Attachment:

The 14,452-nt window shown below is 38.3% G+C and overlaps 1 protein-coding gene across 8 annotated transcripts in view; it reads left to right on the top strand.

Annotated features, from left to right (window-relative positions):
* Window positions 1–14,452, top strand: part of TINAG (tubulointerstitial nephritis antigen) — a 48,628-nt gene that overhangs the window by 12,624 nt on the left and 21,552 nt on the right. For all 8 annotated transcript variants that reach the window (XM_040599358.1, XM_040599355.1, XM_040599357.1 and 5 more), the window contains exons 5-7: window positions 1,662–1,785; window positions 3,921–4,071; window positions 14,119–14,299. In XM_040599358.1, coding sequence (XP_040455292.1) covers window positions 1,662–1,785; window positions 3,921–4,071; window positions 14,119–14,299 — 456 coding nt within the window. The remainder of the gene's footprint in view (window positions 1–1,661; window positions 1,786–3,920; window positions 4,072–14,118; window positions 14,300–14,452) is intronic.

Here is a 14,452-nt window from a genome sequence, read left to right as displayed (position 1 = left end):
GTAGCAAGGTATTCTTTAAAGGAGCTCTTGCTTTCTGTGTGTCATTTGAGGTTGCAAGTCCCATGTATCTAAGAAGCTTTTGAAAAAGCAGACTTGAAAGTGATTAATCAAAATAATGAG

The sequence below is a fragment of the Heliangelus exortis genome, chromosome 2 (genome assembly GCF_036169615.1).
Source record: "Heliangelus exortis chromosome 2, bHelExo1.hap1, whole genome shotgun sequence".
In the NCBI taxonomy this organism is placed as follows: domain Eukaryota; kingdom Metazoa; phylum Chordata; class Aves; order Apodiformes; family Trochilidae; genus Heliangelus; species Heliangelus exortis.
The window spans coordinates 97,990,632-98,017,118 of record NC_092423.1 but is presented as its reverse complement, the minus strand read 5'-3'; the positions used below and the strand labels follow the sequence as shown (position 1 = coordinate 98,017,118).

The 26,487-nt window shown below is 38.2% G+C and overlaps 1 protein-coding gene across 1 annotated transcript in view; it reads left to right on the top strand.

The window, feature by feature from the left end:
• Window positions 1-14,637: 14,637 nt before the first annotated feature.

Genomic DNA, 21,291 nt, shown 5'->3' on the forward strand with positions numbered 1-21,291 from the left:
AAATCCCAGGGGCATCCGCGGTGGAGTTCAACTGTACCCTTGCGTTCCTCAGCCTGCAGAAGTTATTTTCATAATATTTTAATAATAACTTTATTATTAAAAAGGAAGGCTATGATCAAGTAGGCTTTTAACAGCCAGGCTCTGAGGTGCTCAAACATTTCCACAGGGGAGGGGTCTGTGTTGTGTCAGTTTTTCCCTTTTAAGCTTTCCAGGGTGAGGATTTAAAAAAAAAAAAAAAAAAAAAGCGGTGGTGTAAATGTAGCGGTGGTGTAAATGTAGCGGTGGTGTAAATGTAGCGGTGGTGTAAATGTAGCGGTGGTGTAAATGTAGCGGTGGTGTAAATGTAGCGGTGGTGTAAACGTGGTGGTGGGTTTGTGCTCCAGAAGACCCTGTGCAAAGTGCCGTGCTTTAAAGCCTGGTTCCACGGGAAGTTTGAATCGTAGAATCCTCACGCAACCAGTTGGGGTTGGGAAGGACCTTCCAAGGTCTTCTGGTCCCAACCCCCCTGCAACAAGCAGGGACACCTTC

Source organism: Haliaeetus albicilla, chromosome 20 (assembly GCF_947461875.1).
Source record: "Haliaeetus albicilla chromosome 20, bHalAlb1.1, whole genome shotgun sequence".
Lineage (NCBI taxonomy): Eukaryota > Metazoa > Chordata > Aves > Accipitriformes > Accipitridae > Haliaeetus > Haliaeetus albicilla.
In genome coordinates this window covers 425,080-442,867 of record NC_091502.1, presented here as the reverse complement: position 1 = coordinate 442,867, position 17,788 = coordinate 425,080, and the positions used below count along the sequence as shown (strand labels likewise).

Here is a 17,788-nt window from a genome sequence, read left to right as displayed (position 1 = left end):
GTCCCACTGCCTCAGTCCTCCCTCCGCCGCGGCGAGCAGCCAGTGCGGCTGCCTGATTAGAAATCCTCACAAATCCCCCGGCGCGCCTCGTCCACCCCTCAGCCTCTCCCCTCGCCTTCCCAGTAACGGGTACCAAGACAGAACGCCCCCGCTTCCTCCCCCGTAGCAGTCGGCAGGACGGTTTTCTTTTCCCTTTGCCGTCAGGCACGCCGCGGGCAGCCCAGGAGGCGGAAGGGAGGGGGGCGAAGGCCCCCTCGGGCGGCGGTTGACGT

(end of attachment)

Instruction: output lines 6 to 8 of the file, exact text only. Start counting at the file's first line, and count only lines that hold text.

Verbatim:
The sequence below is a fragment of the Heliangelus exortis genome, chromosome 2 (genome assembly GCF_036169615.1).
Source record: "Heliangelus exortis chromosome 2, bHelExo1.hap1, whole genome shotgun sequence".
In the NCBI taxonomy this organism is placed as follows: domain Eukaryota; kingdom Metazoa; phylum Chordata; class Aves; order Apodiformes; family Trochilidae; genus Heliangelus; species Heliangelus exortis.